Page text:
AT&T talks cities: “We wouldn’t do it if it didn’t make sense, but it’s not about money”
The craziness of the conference season, which has seen Enterprise IoT Insights cover both MWC 2019 and Hannover Messe 2019 in recent weeks, means content falls through the gaps. Sometimes, it is really good content, too.
One of the better conversations from MWC 2019, which has so far gone undocumented, was with AT&T’s Mike Zeto, general manager for its smart cities business. Here, we re-run the discussion, in full.
AT&T led the charge at the Barcelona showcase for US carriers, as the only one with real presence. It also led the charge, on European soil, for the operator community at large, as one of few with 5G deployments under its belt. Its ‘business’ booth looked serious-minded, like it meant business – located, as always, away from the bunfight in the main halls, just next to the main keynote rooms, where the industry sets its vision each year.
Zeto reflected on the show’s 5G buzz. “It’s crazy. Everyone’s talking about 5G. We have made really good progress. We have it rolled out in cities and we have more coming. By the mid 2020, we’ll have it rolled out, right across the US. So it’s looking good,” he said, as an opening gambit in our discussion.
Except, the US is in the driving seat with 5G. Ericsson, with an urgent interest in getting new gear depoyed, had just come off stage, on the Monday morning, to warn Europe to pull its socks up. It was a warning for the polical establishment, really, as the region deals with regulatory disparity and market fragementation.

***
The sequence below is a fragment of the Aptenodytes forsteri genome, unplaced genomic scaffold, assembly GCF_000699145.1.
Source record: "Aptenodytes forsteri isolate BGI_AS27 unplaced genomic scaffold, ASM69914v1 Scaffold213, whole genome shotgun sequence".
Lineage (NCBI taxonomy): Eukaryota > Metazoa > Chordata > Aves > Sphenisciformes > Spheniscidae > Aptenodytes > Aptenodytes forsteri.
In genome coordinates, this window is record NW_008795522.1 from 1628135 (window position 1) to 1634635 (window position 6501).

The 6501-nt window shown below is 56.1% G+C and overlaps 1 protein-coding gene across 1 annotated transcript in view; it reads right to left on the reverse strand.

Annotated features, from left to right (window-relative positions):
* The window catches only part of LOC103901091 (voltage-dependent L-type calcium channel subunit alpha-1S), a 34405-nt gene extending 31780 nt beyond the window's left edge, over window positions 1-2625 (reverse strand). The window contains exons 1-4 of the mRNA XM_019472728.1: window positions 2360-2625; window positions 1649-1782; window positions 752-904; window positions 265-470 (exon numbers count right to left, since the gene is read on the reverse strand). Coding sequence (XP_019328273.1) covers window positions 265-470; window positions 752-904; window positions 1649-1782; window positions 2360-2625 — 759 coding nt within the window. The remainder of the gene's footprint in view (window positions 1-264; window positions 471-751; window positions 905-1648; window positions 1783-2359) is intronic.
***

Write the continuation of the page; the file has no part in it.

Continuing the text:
“It’s a process at the end of the day. It’s not easy to do it. It’s a process. That’s why we’re proud of it. Because it’s hard,” reasoned Zeto.
Our discussion looked to consider the state of the smart cities sector through AT&T’s key work in cities like San Diego and Atlanta, and the new prism of its 5G rollouts. It took in use cases, business models, edge analytics, money making, and the mission for better living.
Is AT&T the best in the smart cities business, we asked. Zeto didn’t flinch (see below, and above). But we started with lighting controls in Las Vegas, which was fresh off the block at the time, and remains a key deployment for the US carrier.
Here’s the transcript, in full. As a footnote, watch this space for more content from the cutting room floor, from both MWC 2019 and Hannover Messe 2019, in the next weeks.
Can we start with the Vegas announcement(see here for details of the Las Vegas deal)? What is the significance of that work? What does it tell us about the smart cities space?
So, Las Vegas deployed intelligent sensors for lighting controls, and some edge processing units. The significance is the city can add aftermarket sensors, like air quality sensors, as it goes
Is this new? Can sensors not be retro-fitted to other smart lighting setups?
No, they can be, if they are cellular connected. But what the Ubiquia unit allows is to manage the lighting controls, provide public Wi-Fi, and then access an edge processor that you can plug whatever air quality sensor you want into – or whatever camera you want into.
Because there’s a lot of infrastructure out there already today, and this allows for a modular approach to building out an IoT network for the city. That’s why it was important.
So that sounds key. Because that is the complaint about the broad IoT ecosystem, that it’s fragmented, and it’s hard to patch this stuff together.